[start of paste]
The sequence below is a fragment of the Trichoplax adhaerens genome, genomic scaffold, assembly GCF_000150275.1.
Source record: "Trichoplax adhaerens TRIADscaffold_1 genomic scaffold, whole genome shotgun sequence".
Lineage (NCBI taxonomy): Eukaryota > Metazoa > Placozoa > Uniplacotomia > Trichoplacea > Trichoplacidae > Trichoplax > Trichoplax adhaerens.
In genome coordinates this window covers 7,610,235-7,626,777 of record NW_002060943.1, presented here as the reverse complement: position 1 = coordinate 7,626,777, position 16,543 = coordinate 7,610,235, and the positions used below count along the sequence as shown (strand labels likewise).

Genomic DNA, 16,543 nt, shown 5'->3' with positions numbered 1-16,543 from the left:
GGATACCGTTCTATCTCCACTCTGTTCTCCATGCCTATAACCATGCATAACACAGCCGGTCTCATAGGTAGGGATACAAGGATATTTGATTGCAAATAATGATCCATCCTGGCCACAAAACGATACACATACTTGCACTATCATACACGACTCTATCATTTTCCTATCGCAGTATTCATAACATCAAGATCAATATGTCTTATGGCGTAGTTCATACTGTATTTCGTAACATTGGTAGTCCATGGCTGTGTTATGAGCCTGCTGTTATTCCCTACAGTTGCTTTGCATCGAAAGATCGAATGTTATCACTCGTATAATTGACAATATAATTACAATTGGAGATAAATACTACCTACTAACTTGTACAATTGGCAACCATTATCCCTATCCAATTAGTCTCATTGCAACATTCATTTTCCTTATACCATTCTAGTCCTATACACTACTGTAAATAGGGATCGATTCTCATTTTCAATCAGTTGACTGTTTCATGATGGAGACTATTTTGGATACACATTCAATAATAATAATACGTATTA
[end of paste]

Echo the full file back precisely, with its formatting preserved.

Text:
The sequence below is a fragment of the Trichoplax adhaerens genome, genomic scaffold, assembly GCF_000150275.1.
Source record: "Trichoplax adhaerens TRIADscaffold_1 genomic scaffold, whole genome shotgun sequence".
Lineage (NCBI taxonomy): Eukaryota > Metazoa > Placozoa > Uniplacotomia > Trichoplacea > Trichoplacidae > Trichoplax > Trichoplax adhaerens.
In genome coordinates this window covers 7,610,235-7,626,777 of record NW_002060943.1, presented here as the reverse complement: position 1 = coordinate 7,626,777, position 16,543 = coordinate 7,610,235, and the positions used below count along the sequence as shown (strand labels likewise).

Genomic DNA, 16,543 nt, shown 5'->3' with positions numbered 1-16,543 from the left:
GGATACCGTTCTATCTCCACTCTGTTCTCCATGCCTATAACCATGCATAACACAGCCGGTCTCATAGGTAGGGATACAAGGATATTTGATTGCAAATAATGATCCATCCTGGCCACAAAACGATACACATACTTGCACTATCATACACGACTCTATCATTTTCCTATCGCAGTATTCATAACATCAAGATCAATATGTCTTATGGCGTAGTTCATACTGTATTTCGTAACATTGGTAGTCCATGGCTGTGTTATGAGCCTGCTGTTATTCCCTACAGTTGCTTTGCATCGAAAGATCGAATGTTATCACTCGTATAATTGACAATATAATTACAATTGGAGATAAATACTACCTACTAACTTGTACAATTGGCAACCATTATCCCTATCCAATTAGTCTCATTGCAACATTCATTTTCCTTATACCATTCTAGTCCTATACACTACTGTAAATAGGGATCGATTCTCATTTTCAATCAGTTGACTGTTTCATGATGGAGACTATTTTGGATACACATTCAATAATAATAATACGTATTA